Where are we on the path?
Last week I learned more about why a dementia patient confabulates, and how confabulation usually developes, and then fades. As I’ve shared before, confabulation takes place when the patient remembers only pieces of an event, and then fills in the gaps they don’t recall in order to share a complete story. This is why mom’s retelling of her interaction with her Island doctor (a phone call) has taken on a life of its own. It’s also a view into how poor her memory really is at this point.
It’s my understanding a next step in memory loss, when crossed with anger (at least in my mother’s case), is that when the patient gets angry, their short term memory doesn’t always allow them to remember why they feel the anger (missed the van to the drug store, was unsatisfied with a meal, didn’t get any mail, someone looked at them wrong, etc…), so their memory jumps back to this ‘thing’ they’ve been confabulating about (if they have such a thing!). In mom’s case, now for months, her thing, the root of her ire, and what she retreats to when she’s miffed about almost anything, is her ever evolving tale regarding what started out as a phone call with her Island doctor.
As the patient walks further down the disease path, anger becomes a blip. Rather than retreat to a confabulated story to channel anger, that malcontent can become a fleeting momentary thing, which while being a sign of deeper memory loss, is kinder for the patient. After all, being stuck in a loop of fury over something no one said to you sounds like a wretched purgatory.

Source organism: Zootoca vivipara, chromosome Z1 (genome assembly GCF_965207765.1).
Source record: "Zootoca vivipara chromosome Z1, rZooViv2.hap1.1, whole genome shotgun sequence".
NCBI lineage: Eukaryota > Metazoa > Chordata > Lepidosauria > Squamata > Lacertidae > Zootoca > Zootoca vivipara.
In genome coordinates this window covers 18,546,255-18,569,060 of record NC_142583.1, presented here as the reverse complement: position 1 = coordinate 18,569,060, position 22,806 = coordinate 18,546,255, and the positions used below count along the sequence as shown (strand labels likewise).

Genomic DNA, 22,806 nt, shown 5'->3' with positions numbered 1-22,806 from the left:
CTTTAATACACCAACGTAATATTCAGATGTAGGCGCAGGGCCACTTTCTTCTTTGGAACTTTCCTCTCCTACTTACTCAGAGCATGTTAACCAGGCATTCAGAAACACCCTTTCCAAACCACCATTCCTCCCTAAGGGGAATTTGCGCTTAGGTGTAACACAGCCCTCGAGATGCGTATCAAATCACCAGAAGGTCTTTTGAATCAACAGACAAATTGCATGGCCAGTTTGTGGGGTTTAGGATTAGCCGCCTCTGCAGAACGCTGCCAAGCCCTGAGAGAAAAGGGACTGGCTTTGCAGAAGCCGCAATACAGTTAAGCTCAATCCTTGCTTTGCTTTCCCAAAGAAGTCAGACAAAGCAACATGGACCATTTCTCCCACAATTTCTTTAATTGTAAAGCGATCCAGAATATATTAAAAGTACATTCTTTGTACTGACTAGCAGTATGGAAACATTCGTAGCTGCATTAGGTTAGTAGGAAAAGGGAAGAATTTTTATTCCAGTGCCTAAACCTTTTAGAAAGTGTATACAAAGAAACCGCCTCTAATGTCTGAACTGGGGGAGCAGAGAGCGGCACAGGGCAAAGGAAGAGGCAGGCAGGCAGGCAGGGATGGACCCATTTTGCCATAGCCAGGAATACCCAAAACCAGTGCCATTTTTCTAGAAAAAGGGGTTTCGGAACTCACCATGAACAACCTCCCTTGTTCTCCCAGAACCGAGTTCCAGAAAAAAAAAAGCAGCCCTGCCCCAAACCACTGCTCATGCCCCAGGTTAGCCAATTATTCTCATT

I took in the above, focusing on how in the moment a patient must be to live in a space where they no longer know what makes them angry (or happy), and how much of who that patient used to be is simply gone. This lead to thinking about my mother analytically, and realizing how shallow most of our conversations are in every setting. Her only additions to conversation anymore are to complain about the food, occasionally talk about returning to the Island, showing off her great-grandson, and, of course, her ever-changing tale of Dr. G. She enjoys what I have to say, and understands me, but rarely, rarely adds to anything I’m talking about. As I rapidly realized how much of my mom’s forceful personality carries what I take for her full presence, I asked, “Does the family keep seeing their loved one, keep extrapolating their mindful presence and ability far longer than it actually exists due to force of personality, habits of speech, humor….?” The answer was, “Most families do.”